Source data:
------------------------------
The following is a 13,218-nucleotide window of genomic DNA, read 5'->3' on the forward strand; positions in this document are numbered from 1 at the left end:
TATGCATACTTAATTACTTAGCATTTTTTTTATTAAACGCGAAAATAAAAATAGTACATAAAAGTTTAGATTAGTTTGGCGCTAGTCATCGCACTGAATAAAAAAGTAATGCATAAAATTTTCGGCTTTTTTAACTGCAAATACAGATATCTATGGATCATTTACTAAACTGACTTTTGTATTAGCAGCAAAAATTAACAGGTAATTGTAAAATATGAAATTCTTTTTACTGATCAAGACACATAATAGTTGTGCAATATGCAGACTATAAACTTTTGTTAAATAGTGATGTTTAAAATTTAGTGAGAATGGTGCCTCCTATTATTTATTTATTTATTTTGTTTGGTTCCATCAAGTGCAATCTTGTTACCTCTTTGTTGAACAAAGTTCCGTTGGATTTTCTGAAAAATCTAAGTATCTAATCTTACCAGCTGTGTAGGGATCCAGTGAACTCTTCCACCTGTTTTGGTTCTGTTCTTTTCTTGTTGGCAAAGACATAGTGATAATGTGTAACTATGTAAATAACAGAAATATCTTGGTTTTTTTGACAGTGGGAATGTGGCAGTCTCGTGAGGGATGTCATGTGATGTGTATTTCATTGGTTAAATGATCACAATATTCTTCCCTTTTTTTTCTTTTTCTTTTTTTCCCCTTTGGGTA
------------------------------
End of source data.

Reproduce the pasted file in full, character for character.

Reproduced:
The following is a 13,218-nucleotide window of genomic DNA, read 5'->3' on the forward strand; positions in this document are numbered from 1 at the left end:
TATGCATACTTAATTACTTAGCATTTTTTTTATTAAACGCGAAAATAAAAATAGTACATAAAAGTTTAGATTAGTTTGGCGCTAGTCATCGCACTGAATAAAAAAGTAATGCATAAAATTTTCGGCTTTTTTAACTGCAAATACAGATATCTATGGATCATTTACTAAACTGACTTTTGTATTAGCAGCAAAAATTAACAGGTAATTGTAAAATATGAAATTCTTTTTACTGATCAAGACACATAATAGTTGTGCAATATGCAGACTATAAACTTTTGTTAAATAGTGATGTTTAAAATTTAGTGAGAATGGTGCCTCCTATTATTTATTTATTTATTTTGTTTGGTTCCATCAAGTGCAATCTTGTTACCTCTTTGTTGAACAAAGTTCCGTTGGATTTTCTGAAAAATCTAAGTATCTAATCTTACCAGCTGTGTAGGGATCCAGTGAACTCTTCCACCTGTTTTGGTTCTGTTCTTTTCTTGTTGGCAAAGACATAGTGATAATGTGTAACTATGTAAATAACAGAAATATCTTGGTTTTTTTGACAGTGGGAATGTGGCAGTCTCGTGAGGGATGTCATGTGATGTGTATTTCATTGGTTAAATGATCACAATATTCTTCCCTTTTTTTTCTTTTTCTTTTTTTCCCCTTTGGGTA